Choice undertook some research and found that Australians are paying on average 34% more for software, 51% more for iTunes music, 88% more for Wii games and 41% more for computer hardware than US consumers. Sadly, Valve’s software distribution channel was the winner in this race to gouge the Australian market with Choice finding a whopping 232 per cent price difference on games downloaded from Steam: That’s simply ridiculous.
No real surprises there, although it is great to see it set out in detail. What the Choice report does particularly well is debunk the spurious reasons given by retailers for the price differential.
Industry groups have proposed a number of local causes for digital price disparities, such as rental, labour and transportation costs, GST and profit margins.
However, CHOICE’s analysis suggests that all these five factors combined account for only 22-27% of retail prices in both Australia and the US. The remaining 78-73% comes from the wholesale cost of the goods to the retailer.
It seems most likely that wholesale costs are higher in Australia due to international price discrimination from large companies. The result is higher retail prices which hurt consumers and retailers alike.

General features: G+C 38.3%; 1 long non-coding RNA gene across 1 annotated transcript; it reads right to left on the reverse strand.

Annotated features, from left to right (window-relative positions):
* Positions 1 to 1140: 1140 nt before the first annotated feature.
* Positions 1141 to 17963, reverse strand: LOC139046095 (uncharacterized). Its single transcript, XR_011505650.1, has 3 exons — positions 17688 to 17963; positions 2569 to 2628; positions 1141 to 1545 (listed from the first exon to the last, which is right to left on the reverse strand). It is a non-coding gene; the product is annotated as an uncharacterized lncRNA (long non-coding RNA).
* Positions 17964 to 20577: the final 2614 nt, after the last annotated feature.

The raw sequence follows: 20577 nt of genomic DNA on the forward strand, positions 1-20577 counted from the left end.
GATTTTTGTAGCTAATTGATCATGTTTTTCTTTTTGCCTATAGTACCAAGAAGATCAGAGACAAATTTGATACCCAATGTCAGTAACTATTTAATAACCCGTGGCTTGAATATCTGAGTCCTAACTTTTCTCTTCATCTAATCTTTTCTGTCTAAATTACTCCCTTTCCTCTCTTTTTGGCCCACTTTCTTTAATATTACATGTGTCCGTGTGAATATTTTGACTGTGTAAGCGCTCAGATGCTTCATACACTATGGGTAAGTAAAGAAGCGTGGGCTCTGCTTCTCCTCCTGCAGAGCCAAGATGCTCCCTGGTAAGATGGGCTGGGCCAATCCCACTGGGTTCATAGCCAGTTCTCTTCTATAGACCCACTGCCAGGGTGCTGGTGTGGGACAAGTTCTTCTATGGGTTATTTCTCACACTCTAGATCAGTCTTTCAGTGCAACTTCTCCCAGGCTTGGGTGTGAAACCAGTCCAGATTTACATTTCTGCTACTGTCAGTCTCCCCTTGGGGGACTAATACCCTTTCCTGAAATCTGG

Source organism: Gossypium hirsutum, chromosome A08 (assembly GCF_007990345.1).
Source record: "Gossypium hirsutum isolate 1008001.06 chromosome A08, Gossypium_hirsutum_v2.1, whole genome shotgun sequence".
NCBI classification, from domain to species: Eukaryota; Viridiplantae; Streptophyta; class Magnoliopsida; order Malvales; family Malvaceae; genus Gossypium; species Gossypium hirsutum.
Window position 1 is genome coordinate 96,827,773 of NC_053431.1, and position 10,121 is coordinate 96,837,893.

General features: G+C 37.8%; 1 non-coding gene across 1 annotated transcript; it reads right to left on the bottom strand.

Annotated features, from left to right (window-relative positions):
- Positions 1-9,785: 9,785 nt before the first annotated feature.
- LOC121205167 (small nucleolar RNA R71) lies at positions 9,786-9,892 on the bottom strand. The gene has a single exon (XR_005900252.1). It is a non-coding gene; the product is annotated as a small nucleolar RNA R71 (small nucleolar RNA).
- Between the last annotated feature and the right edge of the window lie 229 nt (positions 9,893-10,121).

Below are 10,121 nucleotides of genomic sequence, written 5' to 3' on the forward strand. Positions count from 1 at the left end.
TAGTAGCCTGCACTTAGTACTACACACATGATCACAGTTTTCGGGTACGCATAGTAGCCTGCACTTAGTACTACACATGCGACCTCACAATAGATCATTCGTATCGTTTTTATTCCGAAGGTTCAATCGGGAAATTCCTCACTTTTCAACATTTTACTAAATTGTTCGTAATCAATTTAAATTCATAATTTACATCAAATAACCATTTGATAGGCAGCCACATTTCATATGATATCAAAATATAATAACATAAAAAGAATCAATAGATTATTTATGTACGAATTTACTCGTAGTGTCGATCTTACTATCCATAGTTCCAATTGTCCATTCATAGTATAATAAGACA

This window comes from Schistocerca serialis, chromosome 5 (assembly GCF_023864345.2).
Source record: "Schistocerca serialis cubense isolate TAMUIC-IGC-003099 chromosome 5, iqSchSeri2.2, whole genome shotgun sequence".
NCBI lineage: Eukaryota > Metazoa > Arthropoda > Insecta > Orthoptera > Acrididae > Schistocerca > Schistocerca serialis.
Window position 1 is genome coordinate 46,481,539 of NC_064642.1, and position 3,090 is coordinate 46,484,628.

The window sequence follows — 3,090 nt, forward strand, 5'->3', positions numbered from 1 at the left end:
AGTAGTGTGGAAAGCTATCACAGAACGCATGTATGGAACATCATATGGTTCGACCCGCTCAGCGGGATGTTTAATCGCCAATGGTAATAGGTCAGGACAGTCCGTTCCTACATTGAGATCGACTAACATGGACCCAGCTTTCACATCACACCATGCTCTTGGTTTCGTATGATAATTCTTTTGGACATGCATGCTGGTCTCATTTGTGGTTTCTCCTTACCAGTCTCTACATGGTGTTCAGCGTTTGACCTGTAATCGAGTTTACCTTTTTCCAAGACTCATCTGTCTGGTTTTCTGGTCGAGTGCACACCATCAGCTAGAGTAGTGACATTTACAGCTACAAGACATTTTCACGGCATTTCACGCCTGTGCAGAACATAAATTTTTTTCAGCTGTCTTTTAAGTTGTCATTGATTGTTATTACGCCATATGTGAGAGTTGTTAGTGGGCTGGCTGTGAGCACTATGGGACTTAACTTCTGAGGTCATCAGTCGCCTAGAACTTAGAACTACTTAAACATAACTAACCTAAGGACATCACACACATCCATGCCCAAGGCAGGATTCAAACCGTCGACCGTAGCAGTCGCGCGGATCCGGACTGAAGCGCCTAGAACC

It does not matter how you approach this, there is simply no excuse for a significant price differential with digital goods. And yet it continues because we continue to accept it.
Choice suggests the Government needs to educate local buyers about their rights to buy legitimate parallel imports and also to look at whether technological measures allowing regional discrimination, such as region-coding, should be allowed to continue.
Kudos to Choice for such an excellent report and submission to the Government inquiry.
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